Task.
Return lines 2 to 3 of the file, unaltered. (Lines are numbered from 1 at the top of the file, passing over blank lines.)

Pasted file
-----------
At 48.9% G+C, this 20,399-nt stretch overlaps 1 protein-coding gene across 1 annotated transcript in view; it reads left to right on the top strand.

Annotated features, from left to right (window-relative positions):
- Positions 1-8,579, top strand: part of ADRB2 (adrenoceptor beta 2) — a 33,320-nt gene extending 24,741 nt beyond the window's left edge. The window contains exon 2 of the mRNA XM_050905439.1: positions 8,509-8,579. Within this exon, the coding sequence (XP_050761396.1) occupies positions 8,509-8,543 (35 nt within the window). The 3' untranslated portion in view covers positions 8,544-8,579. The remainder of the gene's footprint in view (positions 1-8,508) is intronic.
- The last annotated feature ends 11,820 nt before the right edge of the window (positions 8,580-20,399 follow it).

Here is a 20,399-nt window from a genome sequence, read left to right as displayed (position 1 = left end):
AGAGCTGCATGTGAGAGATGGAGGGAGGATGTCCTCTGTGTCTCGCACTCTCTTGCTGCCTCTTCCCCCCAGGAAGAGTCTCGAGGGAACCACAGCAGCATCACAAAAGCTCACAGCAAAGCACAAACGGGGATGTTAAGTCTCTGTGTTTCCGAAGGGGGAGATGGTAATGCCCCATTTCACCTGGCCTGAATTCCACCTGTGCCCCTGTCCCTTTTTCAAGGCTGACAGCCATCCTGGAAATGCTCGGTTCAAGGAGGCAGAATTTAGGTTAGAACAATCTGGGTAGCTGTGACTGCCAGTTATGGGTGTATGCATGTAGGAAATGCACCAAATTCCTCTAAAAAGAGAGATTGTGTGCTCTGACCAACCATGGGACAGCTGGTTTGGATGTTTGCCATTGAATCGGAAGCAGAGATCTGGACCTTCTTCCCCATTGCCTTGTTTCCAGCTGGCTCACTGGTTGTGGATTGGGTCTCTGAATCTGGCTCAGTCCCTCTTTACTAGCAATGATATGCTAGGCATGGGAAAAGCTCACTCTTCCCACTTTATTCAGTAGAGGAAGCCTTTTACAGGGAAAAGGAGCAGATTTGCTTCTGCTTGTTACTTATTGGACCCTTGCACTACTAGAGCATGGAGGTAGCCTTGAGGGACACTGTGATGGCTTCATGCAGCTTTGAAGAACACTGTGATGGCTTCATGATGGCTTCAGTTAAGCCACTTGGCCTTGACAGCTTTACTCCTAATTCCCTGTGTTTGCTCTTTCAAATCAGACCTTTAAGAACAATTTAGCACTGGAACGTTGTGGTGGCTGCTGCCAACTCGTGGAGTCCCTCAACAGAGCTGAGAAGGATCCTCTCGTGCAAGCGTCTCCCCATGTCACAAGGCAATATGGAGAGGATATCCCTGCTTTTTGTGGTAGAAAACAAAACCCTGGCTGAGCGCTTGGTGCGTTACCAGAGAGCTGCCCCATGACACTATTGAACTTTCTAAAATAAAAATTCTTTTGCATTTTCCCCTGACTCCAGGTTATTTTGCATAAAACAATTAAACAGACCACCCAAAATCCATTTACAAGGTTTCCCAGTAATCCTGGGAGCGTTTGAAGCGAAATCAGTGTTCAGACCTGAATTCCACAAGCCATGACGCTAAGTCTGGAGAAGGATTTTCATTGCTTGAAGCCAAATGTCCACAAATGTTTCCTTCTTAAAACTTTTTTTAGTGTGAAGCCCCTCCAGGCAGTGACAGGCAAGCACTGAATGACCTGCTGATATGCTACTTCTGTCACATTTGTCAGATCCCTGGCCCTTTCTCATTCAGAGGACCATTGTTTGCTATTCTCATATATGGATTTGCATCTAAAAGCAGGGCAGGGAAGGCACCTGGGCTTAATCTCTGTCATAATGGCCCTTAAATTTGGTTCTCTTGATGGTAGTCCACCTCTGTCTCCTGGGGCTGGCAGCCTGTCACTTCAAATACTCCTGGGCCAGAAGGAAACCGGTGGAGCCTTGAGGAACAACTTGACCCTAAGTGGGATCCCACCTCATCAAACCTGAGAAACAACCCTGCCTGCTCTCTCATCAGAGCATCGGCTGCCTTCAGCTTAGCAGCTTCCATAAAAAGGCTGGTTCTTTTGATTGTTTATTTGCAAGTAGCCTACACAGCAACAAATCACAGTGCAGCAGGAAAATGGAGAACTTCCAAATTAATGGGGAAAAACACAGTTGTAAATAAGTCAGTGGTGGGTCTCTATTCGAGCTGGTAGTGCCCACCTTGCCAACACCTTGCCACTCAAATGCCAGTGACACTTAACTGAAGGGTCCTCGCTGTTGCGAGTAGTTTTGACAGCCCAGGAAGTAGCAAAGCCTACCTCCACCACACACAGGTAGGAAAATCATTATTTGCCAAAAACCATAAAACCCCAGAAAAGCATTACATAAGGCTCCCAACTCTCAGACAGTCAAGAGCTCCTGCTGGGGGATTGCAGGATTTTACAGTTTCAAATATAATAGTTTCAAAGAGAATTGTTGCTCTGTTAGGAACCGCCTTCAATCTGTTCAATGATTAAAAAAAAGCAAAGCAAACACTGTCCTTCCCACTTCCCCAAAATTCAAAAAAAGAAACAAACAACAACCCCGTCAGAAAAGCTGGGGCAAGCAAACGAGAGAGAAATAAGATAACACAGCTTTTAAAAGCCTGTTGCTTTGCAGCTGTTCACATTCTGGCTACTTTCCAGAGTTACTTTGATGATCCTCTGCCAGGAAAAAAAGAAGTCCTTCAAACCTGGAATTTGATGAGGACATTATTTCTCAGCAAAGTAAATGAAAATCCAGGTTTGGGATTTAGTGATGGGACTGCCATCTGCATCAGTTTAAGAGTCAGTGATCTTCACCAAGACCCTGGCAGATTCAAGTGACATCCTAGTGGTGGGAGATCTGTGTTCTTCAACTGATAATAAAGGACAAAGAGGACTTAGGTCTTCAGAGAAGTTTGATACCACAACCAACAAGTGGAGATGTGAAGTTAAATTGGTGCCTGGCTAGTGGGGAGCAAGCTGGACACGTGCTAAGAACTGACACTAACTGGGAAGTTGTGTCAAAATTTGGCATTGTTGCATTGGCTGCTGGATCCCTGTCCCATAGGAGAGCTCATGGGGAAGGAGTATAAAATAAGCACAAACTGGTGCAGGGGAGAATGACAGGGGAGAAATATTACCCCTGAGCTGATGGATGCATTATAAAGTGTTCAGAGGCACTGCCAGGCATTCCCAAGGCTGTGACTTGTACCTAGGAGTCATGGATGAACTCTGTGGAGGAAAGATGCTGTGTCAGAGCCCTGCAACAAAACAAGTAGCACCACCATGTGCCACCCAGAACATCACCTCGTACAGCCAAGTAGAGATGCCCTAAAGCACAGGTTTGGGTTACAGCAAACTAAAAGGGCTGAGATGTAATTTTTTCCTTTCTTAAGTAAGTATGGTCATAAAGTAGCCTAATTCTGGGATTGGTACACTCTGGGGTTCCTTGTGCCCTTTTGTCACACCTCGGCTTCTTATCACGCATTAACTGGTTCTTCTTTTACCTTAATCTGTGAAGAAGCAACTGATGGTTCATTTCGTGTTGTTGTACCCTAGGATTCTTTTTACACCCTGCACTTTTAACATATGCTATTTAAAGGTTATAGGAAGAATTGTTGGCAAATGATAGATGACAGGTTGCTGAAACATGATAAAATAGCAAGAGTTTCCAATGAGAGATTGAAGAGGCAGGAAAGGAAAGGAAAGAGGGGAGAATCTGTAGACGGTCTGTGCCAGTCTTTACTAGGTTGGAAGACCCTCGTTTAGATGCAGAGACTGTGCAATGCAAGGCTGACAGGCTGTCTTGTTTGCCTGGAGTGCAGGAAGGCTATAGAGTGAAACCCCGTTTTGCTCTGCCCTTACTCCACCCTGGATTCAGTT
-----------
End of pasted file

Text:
Annotated features, from left to right (window-relative positions):
- Positions 1-8,579, top strand: part of ADRB2 (adrenoceptor beta 2) — a 33,320-nt gene extending 24,741 nt beyond the window's left edge. The window contains exon 2 of the mRNA XM_050905439.1: positions 8,509-8,579. Within this exon, the coding sequence (XP_050761396.1) occupies positions 8,509-8,543 (35 nt within the window). The 3' untranslated portion in view covers positions 8,544-8,579. The remainder of the gene's footprint in view (positions 1-8,508) is intronic.